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Making the Shift to Freelancing? Here’s What You Need to Know

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Freelance work has been growing in popularity. According to Statista, 59 million workers did some form of freelance work in 2020 in America, and the trend shows no signs of slowing down. But just like anything, there are pros and cons to freelancing.

If you are considering whether to freelance or not, there are some important things you should know before diving in.

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  1. Work is unpredictable

Working as an employee means your paycheck is fairly reliable and predictable. When you freelance, traditional concepts like regular hours disappear because a lot of the freelance jobs are contractual. In other words, you could have a heavy work load some weeks, and no work during other weeks. This, in turn, makes your monthly earnings unstable and unpredictable.

One way to protect against this unpredictability is to not put all of your eggs in one basket, so to speak. Spread your freelance work out and engage in different contracts or different types of work. This way, you will have multiple sources of income that can compensate for the other, should there be delays or cancellations.

  1. Lack of benefits

A full-time job comes with employee benefits such as health insurance and paid vacation leaves. These traditional benefits go out the window once you enter the world of freelancing.

If you’re worried about not having benefits while freelancing, don’t fret! Our previous piece suggested how gig workers can fill the benefits gap by doing things like contributing to a Roth IRA or a “solo” 401(k) as a retirement investment.

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Depending on how much money you make, you may be able to receive aid from the government through the ACA. With regards to paid vacations, you are the boss of your freelance business, which means technically you could take a vacation anytime you want, it just won’t be paid. The best way to guard against this is to have enough savings set aside for when you do want to take your well-deserved vacation.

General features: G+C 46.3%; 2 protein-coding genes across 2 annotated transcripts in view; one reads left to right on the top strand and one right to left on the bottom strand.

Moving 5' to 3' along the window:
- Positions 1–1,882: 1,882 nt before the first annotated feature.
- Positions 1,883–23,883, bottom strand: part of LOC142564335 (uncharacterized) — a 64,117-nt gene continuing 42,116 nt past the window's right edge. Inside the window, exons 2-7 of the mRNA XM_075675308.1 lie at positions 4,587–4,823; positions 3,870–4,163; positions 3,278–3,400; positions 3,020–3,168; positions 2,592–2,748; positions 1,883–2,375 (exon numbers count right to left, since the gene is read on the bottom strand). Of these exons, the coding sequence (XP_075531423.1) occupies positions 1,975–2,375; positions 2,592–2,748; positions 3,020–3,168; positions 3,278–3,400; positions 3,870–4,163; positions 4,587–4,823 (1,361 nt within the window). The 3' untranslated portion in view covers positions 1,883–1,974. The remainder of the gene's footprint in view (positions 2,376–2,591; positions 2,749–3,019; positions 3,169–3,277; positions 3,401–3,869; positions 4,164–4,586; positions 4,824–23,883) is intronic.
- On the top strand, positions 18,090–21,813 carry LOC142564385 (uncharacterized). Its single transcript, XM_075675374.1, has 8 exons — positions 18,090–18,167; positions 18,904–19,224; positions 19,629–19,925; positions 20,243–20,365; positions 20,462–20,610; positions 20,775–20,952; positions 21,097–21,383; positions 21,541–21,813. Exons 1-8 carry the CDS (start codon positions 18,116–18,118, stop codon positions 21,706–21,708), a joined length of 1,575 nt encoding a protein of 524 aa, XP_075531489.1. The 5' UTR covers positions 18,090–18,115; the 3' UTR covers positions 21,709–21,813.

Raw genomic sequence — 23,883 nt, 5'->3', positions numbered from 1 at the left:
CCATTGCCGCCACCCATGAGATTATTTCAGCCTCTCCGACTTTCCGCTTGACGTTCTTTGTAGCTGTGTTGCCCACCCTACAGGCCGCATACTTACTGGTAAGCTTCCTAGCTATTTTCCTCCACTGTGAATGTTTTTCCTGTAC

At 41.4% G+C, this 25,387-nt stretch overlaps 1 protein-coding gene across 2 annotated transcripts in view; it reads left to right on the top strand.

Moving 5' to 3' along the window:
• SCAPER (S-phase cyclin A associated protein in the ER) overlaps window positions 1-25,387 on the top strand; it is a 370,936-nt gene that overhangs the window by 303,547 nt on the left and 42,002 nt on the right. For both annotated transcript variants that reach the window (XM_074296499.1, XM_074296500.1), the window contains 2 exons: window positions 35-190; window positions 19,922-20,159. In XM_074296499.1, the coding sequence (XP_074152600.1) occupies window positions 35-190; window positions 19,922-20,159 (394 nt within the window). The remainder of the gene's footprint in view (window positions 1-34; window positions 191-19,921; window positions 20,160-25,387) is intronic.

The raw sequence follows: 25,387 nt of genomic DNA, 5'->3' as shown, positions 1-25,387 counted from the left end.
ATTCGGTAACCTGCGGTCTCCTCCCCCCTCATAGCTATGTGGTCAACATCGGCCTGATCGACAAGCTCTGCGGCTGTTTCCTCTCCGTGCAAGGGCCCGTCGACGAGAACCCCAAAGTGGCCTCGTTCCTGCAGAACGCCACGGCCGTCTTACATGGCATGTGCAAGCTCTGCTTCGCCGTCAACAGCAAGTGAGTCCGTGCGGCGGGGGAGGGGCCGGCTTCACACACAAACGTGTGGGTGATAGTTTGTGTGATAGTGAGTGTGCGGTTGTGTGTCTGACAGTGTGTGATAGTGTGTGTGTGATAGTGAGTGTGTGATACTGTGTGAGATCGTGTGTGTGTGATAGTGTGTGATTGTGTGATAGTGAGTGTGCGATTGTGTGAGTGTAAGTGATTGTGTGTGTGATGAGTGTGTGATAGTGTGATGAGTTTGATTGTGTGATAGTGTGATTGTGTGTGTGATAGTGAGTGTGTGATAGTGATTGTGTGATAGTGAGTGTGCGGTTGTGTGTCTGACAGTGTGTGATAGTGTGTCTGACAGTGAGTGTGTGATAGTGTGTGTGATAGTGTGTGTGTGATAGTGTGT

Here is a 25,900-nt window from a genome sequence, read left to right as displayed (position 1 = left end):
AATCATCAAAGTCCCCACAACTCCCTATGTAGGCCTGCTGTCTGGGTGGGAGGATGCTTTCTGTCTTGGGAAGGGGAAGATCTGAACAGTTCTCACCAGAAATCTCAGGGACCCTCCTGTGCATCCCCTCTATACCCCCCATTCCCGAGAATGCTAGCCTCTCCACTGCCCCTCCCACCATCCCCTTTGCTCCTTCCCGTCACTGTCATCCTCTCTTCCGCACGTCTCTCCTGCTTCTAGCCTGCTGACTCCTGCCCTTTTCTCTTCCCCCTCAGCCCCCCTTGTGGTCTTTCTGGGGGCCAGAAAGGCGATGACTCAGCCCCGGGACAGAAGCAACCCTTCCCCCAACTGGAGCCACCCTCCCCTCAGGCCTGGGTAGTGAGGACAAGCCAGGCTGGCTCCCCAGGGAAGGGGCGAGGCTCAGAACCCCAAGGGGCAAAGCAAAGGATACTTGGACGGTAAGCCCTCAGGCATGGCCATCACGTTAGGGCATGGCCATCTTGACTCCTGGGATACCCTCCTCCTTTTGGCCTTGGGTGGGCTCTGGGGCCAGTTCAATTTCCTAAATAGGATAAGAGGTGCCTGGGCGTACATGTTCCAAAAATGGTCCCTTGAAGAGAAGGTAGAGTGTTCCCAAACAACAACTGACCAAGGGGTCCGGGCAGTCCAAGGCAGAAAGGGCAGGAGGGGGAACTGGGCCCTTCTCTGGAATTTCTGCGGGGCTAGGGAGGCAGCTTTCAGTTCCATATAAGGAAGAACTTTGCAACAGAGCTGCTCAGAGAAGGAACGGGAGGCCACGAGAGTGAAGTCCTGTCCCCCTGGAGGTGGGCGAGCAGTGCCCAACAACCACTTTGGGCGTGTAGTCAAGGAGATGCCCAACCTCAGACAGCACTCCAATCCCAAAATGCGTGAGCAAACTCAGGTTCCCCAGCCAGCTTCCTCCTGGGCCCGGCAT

You Might Also Like: How Can Gig Workers Fill the Benefits Gap?

  1. Reliance on technology

A recent study revealed that approximately 25% of all U.S. workers have participated in the gig economy. While this number is astounding, it is also somewhat of a natural development considering current innovations in technology. The gig economy is possible because of apps like Facebook, eBay, LetGo, and DoorDash, among others. One the biggest pros of doing freelance work is the personal freedom it provides, and these apps only help to increase that same freedom by providing a platform to access networks and clients.

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The gig economy is particularly popular among millennials, and they made up about 42% of the gig workforce in 2020. g Using apps while working, thus comes to them very easily. Whether the apps are used for tutoring grade school kids, delivering food, or selling products, they’re key technologies at the heart of the freelance economy.

  1. Self-marketing

As a freelancer, starting your own freelance business may not be as easy as it seems. You will naturally start slow and may only have a handful of projects during the first few months of your business.

Take advantage of this time to slowly build your portfolio that can showcase your best work and market your skills to other potential clients. Potential employers will want to see what kind of work you do and the quality of your work – and an online portfolio is a great way to do just that! You could showcase your work on a website like About.me, Contently, or WordPress.

Freelance work can be very rewarding, but just like anything, there are ups and downs. If these insights sound like something you’d like to give a try, go for it and enjoy being your own boss. Good luck!

The above article is aggregated content. The Auburn Examiner has not independently verified its content.

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